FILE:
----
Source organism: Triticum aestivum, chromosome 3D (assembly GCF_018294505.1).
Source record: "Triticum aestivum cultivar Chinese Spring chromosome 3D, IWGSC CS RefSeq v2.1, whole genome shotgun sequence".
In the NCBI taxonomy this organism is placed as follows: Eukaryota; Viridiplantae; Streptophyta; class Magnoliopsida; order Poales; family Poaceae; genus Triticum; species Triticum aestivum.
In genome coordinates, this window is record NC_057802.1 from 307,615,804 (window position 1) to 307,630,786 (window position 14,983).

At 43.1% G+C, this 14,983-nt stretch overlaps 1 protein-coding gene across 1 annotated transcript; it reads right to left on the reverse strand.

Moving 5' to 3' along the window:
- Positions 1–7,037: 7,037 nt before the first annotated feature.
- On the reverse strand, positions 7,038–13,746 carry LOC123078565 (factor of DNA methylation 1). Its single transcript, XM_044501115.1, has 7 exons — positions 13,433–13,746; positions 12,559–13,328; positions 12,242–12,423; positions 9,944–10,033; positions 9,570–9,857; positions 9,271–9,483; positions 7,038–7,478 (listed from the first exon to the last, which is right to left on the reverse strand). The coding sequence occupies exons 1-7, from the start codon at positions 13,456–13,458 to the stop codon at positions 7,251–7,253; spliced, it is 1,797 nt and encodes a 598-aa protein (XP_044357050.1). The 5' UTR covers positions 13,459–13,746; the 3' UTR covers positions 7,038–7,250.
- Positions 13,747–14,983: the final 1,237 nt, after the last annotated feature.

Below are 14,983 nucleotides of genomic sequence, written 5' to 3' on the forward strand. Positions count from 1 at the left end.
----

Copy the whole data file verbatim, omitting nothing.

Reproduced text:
Source organism: Triticum aestivum, chromosome 3D (assembly GCF_018294505.1).
Source record: "Triticum aestivum cultivar Chinese Spring chromosome 3D, IWGSC CS RefSeq v2.1, whole genome shotgun sequence".
In the NCBI taxonomy this organism is placed as follows: Eukaryota; Viridiplantae; Streptophyta; class Magnoliopsida; order Poales; family Poaceae; genus Triticum; species Triticum aestivum.
In genome coordinates, this window is record NC_057802.1 from 307,615,804 (window position 1) to 307,630,786 (window position 14,983).

At 43.1% G+C, this 14,983-nt stretch overlaps 1 protein-coding gene across 1 annotated transcript; it reads right to left on the reverse strand.

Moving 5' to 3' along the window:
- Positions 1–7,037: 7,037 nt before the first annotated feature.
- On the reverse strand, positions 7,038–13,746 carry LOC123078565 (factor of DNA methylation 1). Its single transcript, XM_044501115.1, has 7 exons — positions 13,433–13,746; positions 12,559–13,328; positions 12,242–12,423; positions 9,944–10,033; positions 9,570–9,857; positions 9,271–9,483; positions 7,038–7,478 (listed from the first exon to the last, which is right to left on the reverse strand). The coding sequence occupies exons 1-7, from the start codon at positions 13,456–13,458 to the stop codon at positions 7,251–7,253; spliced, it is 1,797 nt and encodes a 598-aa protein (XP_044357050.1). The 5' UTR covers positions 13,459–13,746; the 3' UTR covers positions 7,038–7,250.
- Positions 13,747–14,983: the final 1,237 nt, after the last annotated feature.

Below are 14,983 nucleotides of genomic sequence, written 5' to 3' on the forward strand. Positions count from 1 at the left end.